Two active Canadian bishops die (Canada).
Archbishop Hacault, 74, was the last still active Canadian bishop to have attended the Second Vatican Council. He was consecrated an auxiliary bishop in 1964. As Archbishop of the francophone diocese of St. Boniface (1972), he devoted much of his work to dialogue and reconciliation among the Christian churches. He was well liked.
The Bishop of Whitehorse, Thomas Joseph Lobsinger, 72, was killed April 15 when the small plane he was piloting crashed on the frozen waters of Fox Lake, 65 km north of Whitehorse. The bishop, accompanied by Brother Hubert Spruyt, OMI, was enroute from Whitehorse to Dawson City to say Mass when his plane flew into a snow squall, forcing an attempted emergency landing. The bishop was an experienced pilot.
Bishop Lobsinger, born in Brantford, ON, in 1927, had been a scholarship student at St. Michael's College, Toronto. He joined the Order of Missionary Oblates of Mary Immaculate (OMI) and was ordained in 1954. Much of his priest-hood was spent in British Columbia, where he became head of the Order before being consecrated bishop in 1987. As a parish priest in B.C., working mainly on native reserves, he learned to fly in order to visit missions in remote parts of the province. Popular among the people and a devotee of pastoral work, Bishop Lobsinger made a formal apology some years ago on behalf of the Church to aboriginal people who had suffered abuse in the province s residential schools.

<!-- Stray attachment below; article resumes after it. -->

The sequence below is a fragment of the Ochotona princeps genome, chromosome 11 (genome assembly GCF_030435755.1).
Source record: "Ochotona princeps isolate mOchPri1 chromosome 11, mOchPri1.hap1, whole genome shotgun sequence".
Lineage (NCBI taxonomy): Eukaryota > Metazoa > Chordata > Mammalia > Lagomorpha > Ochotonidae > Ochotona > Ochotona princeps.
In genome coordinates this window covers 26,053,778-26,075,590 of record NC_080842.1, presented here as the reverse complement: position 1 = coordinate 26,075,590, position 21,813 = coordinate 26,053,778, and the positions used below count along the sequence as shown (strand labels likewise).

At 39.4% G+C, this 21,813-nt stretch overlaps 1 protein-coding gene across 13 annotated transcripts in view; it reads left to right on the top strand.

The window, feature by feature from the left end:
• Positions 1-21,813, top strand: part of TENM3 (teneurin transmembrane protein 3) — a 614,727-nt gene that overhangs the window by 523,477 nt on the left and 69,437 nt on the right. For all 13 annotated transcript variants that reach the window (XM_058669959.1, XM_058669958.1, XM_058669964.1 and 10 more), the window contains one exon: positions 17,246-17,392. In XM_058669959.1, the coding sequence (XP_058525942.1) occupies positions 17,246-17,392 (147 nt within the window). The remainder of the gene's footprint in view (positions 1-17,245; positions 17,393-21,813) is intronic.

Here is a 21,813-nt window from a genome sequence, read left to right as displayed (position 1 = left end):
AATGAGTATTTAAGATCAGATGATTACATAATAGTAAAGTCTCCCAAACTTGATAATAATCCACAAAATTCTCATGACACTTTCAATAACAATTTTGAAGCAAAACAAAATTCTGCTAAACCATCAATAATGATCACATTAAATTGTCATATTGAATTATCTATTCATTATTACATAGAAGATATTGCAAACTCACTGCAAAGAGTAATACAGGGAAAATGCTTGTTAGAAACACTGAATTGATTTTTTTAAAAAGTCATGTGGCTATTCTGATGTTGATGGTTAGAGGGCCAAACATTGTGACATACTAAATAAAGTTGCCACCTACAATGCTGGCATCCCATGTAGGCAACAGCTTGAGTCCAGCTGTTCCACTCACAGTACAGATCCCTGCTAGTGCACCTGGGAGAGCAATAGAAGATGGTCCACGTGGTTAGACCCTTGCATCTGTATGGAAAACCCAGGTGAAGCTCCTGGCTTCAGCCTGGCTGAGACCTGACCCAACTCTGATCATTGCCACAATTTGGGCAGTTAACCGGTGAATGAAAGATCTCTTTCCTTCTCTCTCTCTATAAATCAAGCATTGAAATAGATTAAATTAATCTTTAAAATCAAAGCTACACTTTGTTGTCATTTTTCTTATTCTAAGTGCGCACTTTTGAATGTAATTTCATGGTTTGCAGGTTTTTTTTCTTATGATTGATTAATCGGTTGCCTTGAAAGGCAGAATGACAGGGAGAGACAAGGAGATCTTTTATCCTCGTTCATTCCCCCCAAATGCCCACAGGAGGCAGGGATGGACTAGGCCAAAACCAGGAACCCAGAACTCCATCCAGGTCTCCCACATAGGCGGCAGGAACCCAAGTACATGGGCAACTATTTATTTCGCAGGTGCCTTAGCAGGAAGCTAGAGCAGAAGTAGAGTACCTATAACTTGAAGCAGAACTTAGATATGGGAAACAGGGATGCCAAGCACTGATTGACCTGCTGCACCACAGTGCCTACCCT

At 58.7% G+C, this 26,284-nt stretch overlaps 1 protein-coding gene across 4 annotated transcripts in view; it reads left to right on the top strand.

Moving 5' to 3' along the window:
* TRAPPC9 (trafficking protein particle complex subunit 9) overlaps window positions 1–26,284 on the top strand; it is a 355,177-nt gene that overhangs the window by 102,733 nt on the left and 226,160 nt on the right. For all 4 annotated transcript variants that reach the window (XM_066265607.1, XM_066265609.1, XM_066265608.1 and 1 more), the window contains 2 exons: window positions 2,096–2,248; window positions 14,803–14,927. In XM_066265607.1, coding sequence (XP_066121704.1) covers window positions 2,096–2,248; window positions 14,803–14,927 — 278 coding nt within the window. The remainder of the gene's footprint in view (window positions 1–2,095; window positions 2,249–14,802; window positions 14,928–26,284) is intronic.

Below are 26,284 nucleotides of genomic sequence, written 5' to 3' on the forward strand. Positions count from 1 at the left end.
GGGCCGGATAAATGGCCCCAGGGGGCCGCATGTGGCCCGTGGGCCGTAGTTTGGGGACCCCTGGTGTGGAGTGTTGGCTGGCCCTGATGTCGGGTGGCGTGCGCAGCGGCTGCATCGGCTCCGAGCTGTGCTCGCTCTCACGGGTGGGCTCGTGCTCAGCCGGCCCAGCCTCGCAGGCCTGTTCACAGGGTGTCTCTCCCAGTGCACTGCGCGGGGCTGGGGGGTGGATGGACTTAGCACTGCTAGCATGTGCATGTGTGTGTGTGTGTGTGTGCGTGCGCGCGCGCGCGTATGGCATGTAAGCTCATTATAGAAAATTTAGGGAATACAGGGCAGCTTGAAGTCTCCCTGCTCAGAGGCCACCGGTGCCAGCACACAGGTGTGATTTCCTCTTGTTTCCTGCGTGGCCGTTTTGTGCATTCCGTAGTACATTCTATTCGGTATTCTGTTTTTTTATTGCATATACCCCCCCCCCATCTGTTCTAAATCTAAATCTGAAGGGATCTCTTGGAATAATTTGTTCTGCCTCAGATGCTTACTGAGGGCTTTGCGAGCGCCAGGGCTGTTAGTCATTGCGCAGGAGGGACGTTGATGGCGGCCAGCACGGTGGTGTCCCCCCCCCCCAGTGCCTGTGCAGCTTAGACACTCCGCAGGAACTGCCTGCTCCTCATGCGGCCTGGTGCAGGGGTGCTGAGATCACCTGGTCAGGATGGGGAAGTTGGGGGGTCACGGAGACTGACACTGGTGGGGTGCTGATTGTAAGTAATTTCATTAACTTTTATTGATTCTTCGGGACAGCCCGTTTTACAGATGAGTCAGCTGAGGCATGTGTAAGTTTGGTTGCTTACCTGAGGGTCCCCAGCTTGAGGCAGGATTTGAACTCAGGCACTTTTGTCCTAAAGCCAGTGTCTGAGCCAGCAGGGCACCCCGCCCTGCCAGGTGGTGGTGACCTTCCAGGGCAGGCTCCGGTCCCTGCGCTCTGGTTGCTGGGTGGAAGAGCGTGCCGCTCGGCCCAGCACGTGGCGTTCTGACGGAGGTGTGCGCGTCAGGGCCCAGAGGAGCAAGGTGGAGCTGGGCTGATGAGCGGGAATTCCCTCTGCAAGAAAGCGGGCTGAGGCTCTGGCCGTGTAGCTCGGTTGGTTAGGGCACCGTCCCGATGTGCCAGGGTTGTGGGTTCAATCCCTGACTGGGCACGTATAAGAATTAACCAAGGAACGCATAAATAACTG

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|Article Type:||Brief Article|
|Date:||Jun 1, 2000|
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